@Shazwazza

Shannon Deminick's blog all about web development

Examine and Azure Blob Storage

February 11, 2020 04:52
Examine and Azure Blob Storage

Quite some time ago - probably close to 2 years - I created an alpha version of an extension library to Examine to allow storing Lucene indexes in Blob Storage called Examine.AzureDirectory. This idea isn’t new at all and in fact there’s been a library to do this for many years called AzureDirectory but it previously had issues and it wasn’t clear on exactly what it’s limitations are. The Examine.AzureDirectory implementation was built using a lot of the original code of AzureDirectory but has a bunch of fixes (which I contributed back to the project) and different ways of working with the data. Also since Examine 0.1.90 still worked with lucene 2.x, this also made this compatible with the older Lucene version.

… And 2 years later, I’ve actually released a real version 🎉

Why is this needed?

There’s a couple reasons – firstly Azure web apps storage run on a network share and Lucene absolutely does not like it’s files hosted on a network share, this will bring all sorts of strange performance issues among other things. The way AzureDirectory works is to store the ‘master’ index in Blob Storage and then sync the required Lucene files to the local ‘fast drive’. In Azure web apps there’s 2x drives: ‘slow drive’ (the network share) and the ‘fast drive’ which is the local server’s temp files on local storage with limited space. By syncing the Lucene files to the local fast drive it means that Lucene is no longer operating over a network share. When writes occur, it writes back to the local fast drive and then pushes those changes back to the master index in Blob Storage. This isn’t the only way to overcome this limitation of Lucene, in fact Examine has shipped a work around for many years which uses something called SyncDirectory which does more or less the same thing but instead of storing the master index in Blob Storage, the master index is just stored on the ‘slow drive’.  Someone has actually taken this code and made a separate standalone project with this logic called SyncDirectory which is pretty cool!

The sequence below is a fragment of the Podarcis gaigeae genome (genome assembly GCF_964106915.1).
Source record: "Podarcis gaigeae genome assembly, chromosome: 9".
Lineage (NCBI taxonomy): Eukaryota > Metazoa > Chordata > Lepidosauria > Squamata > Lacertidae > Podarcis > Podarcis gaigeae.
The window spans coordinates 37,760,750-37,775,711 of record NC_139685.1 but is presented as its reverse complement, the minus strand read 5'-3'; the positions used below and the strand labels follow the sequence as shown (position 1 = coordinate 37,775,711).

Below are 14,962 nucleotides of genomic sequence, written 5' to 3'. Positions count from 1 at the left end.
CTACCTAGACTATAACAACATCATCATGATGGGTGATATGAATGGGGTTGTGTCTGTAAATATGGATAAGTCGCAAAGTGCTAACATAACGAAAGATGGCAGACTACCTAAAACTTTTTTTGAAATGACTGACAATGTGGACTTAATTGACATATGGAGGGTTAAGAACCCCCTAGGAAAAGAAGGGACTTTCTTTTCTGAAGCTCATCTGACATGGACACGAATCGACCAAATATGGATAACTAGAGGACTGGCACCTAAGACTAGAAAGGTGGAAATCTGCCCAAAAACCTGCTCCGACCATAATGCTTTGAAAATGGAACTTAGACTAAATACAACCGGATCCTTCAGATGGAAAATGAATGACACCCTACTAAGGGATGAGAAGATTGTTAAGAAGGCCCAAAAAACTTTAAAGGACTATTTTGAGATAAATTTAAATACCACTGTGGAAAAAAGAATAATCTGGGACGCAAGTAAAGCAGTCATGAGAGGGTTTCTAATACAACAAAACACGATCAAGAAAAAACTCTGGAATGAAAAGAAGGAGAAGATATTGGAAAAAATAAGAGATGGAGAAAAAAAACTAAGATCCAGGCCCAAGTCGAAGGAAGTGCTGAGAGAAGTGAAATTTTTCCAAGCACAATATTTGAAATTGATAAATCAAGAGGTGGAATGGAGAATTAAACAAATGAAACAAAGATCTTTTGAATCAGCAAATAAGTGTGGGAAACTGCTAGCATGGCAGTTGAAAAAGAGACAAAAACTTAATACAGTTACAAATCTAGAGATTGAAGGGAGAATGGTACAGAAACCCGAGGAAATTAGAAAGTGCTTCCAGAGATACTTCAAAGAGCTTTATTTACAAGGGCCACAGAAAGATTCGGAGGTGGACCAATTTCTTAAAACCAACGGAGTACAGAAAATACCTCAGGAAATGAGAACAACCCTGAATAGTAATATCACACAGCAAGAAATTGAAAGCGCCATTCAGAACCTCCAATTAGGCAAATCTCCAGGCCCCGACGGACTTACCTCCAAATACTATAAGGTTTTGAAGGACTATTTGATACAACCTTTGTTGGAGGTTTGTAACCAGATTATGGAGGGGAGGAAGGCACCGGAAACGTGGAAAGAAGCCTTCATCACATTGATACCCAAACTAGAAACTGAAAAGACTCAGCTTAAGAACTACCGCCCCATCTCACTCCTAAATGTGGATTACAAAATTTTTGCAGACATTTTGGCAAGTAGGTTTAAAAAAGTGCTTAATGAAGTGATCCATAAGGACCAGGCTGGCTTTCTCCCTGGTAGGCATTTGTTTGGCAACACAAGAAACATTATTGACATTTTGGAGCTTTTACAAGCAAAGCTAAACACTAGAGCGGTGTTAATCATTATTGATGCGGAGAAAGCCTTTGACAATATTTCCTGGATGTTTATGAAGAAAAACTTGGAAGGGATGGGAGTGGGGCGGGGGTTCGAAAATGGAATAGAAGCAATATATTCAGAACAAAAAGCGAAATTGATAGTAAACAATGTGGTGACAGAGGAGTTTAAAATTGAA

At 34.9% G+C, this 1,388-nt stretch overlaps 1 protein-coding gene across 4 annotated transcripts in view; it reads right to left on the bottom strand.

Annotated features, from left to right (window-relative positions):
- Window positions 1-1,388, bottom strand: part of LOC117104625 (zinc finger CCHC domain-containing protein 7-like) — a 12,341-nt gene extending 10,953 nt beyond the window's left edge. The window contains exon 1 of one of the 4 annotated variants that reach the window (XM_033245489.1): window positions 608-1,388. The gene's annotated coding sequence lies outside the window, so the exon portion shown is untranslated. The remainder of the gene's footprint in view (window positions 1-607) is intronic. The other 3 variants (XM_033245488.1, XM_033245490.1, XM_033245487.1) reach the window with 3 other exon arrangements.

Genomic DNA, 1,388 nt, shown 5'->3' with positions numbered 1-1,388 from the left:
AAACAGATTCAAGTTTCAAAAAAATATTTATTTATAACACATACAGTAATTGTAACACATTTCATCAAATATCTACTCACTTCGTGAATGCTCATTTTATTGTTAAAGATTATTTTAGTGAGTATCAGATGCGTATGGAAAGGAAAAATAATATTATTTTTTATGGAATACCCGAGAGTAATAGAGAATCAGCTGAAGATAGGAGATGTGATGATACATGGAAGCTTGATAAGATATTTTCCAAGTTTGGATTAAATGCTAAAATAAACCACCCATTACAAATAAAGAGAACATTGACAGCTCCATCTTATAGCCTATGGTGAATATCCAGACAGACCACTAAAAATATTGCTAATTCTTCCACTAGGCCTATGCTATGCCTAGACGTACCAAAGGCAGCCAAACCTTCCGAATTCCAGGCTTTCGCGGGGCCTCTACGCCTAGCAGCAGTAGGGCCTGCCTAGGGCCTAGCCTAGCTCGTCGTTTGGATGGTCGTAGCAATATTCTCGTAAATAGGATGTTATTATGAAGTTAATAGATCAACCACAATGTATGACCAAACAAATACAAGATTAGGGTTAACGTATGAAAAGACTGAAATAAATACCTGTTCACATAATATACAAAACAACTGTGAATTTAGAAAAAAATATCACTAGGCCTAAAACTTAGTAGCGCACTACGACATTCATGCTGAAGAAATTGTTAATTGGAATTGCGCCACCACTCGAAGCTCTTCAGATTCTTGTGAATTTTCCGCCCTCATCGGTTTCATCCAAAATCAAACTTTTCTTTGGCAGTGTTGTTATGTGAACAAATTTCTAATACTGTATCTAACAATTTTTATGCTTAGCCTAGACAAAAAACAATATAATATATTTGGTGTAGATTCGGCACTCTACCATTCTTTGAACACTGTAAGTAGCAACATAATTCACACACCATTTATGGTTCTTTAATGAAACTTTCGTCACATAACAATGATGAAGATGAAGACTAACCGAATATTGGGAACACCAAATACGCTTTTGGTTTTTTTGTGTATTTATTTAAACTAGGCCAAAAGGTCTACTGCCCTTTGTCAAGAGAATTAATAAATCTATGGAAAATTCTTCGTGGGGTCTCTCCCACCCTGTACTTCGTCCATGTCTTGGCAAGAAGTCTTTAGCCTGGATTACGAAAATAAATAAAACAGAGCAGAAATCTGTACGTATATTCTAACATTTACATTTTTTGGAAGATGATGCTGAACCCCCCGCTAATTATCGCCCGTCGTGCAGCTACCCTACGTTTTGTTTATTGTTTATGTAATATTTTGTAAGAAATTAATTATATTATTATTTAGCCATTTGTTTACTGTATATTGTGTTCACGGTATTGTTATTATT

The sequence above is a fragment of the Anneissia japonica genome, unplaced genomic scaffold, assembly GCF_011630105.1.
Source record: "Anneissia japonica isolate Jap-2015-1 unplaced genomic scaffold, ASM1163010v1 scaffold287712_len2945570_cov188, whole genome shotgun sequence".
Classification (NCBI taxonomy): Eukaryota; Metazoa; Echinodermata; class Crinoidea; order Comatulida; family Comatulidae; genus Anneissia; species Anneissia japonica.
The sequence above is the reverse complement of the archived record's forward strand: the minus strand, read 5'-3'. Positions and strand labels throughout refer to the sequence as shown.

Load balancing/Scaling